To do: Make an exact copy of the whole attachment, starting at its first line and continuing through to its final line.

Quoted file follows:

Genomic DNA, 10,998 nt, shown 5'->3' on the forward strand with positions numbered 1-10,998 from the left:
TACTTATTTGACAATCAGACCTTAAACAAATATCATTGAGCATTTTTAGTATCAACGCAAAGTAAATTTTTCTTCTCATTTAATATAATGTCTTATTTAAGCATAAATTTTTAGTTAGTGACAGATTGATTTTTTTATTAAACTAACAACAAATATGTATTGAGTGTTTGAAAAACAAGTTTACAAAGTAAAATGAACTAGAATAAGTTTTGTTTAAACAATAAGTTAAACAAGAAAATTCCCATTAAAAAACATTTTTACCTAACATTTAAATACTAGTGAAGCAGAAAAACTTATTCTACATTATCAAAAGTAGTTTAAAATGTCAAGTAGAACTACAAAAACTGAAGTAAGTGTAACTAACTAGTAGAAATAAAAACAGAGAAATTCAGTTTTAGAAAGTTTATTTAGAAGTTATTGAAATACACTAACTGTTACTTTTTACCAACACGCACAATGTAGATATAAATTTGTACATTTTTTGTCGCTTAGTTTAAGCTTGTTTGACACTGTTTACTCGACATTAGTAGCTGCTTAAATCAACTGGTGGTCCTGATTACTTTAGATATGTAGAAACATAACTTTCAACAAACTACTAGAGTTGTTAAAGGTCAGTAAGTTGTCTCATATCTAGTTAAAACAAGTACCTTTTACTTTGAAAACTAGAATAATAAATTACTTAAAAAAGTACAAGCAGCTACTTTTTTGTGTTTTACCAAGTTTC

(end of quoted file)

Genomic DNA, 10,998 nt, shown 5'->3' on the forward strand with positions numbered 1-10,998 from the left:
TACTTATTTGACAATCAGACCTTAAACAAATATCATTGAGCATTTTTAGTATCAACGCAAAGTAAATTTTTCTTCTCATTTAATATAATGTCTTATTTAAGCATAAATTTTTAGTTAGTGACAGATTGATTTTTTTATTAAACTAACAACAAATATGTATTGAGTGTTTGAAAAACAAGTTTACAAAGTAAAATGAACTAGAATAAGTTTTGTTTAAACAATAAGTTAAACAAGAAAATTCCCATTAAAAAACATTTTTACCTAACATTTAAATACTAGTGAAGCAGAAAAACTTATTCTACATTATCAAAAGTAGTTTAAAATGTCAAGTAGAACTACAAAAACTGAAGTAAGTGTAACTAACTAGTAGAAATAAAAACAGAGAAATTCAGTTTTAGAAAGTTTATTTAGAAGTTATTGAAATACACTAACTGTTACTTTTTACCAACACGCACAATGTAGATATAAATTTGTACATTTTTTGTCGCTTAGTTTAAGCTTGTTTGACACTGTTTACTCGACATTAGTAGCTGCTTAAATCAACTGGTGGTCCTGATTACTTTAGATATGTAGAAACATAACTTTCAACAAACTACTAGAGTTGTTAAAGGTCAGTAAGTTGTCTCATATCTAGTTAAAACAAGTACCTTTTACTTTGAAAACTAGAATAATAAATTACTTAAAAAAGTACAAGCAGCTACTTTTTTGTGTTTTACCAAGTTTC